In addition to his affiliation with the Political Science Department at Rockefeller College, Professor José E. Cruz has a joint appointment in the Department of Latin American, U.S. Latino, and Caribbean Studies (LACS) at the College of Arts and Sciences. His research is about Latino political participation in the Northeast, focusing on Puerto Ricans, and the role and impact of ethnicity in the political process. Other areas of research and teaching interest are political parties, social movements, Latin American immigration, and inter-minority relations. His first book, Identity and Power: Puerto Rican Politics and the Challenge of Ethnicity (Philadelphia: Temple University Press, 1998), explored the relationship between ethnic identity, political mobilization, and political empowerment. In 2000, Cruz co-edited Adiós Borinquen Querida: The Puerto Rican Diaspora, Its History and Contributions (Albany, NY: CELAC), with Edna Acosta Belén, et al. This book examines the Puerto Rican experience in the United States from multiple disciplinary perspectives including political science, literature, sociology, and media studies. Professor Cruz is also the editor of Latino Immigration Policy: Context, Issues, Alternatives (Albany, NY: NYLARNet, 2008). This volume compiles the papers presented at a conference on immigration held in November 2006 sponsored by the New York Latino Research and Resources Network (NYLARNet). In 2009, the New York State Political Science Association granted the Best Faculty Paper Award to Professor Cruz for his paper "Pluralism and Ethnicity in New York City Politics: The Case of Puerto Ricans."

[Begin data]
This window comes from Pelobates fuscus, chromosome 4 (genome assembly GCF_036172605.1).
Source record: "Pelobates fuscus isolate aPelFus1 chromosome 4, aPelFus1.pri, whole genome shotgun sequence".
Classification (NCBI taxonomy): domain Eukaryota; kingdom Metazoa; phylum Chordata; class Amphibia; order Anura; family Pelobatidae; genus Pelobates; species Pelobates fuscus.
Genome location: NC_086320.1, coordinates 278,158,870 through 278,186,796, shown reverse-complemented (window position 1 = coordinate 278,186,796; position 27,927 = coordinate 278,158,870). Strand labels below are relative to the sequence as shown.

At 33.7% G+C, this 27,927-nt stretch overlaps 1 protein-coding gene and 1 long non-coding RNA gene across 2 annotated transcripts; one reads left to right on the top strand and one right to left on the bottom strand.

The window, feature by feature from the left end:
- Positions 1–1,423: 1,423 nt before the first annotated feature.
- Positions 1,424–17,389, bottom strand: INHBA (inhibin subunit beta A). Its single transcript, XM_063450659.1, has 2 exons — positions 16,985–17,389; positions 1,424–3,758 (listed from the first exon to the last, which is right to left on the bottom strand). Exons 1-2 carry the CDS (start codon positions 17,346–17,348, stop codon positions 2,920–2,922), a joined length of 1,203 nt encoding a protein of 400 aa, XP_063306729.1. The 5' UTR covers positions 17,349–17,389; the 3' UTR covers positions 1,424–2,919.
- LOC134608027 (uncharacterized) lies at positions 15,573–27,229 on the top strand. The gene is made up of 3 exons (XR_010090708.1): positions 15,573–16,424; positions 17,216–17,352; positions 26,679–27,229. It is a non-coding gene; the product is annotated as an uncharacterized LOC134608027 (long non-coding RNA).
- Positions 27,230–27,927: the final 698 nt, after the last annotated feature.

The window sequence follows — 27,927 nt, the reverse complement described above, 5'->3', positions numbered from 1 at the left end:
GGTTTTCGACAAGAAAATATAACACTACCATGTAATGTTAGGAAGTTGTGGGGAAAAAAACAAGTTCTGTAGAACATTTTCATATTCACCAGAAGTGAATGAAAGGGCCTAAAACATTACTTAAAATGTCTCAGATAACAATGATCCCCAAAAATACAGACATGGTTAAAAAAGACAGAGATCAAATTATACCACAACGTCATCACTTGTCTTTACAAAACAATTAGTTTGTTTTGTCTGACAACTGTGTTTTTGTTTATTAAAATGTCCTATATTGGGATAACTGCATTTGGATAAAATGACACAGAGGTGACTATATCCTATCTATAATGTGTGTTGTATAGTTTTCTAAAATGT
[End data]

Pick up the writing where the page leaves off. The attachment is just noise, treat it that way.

Professor Cruz’s most recent publications are Liberalism and Identity Politics: Puerto Rican Community Organization and Collective Action in New York City (New York: Centro Press, 2019) and Puerto Rican Identity, Political Development, and Democracy in New York, 1960-1990 (Lexington Books/Rowman & Littlefield 2017). During the summer of 2015, Professor Cruz began a study abroad program in Madrid, Spain, focusing on the comparative study of urban politics and Latin American immigration. He is currently working on a book about Puerto Rican radicalism in New York City.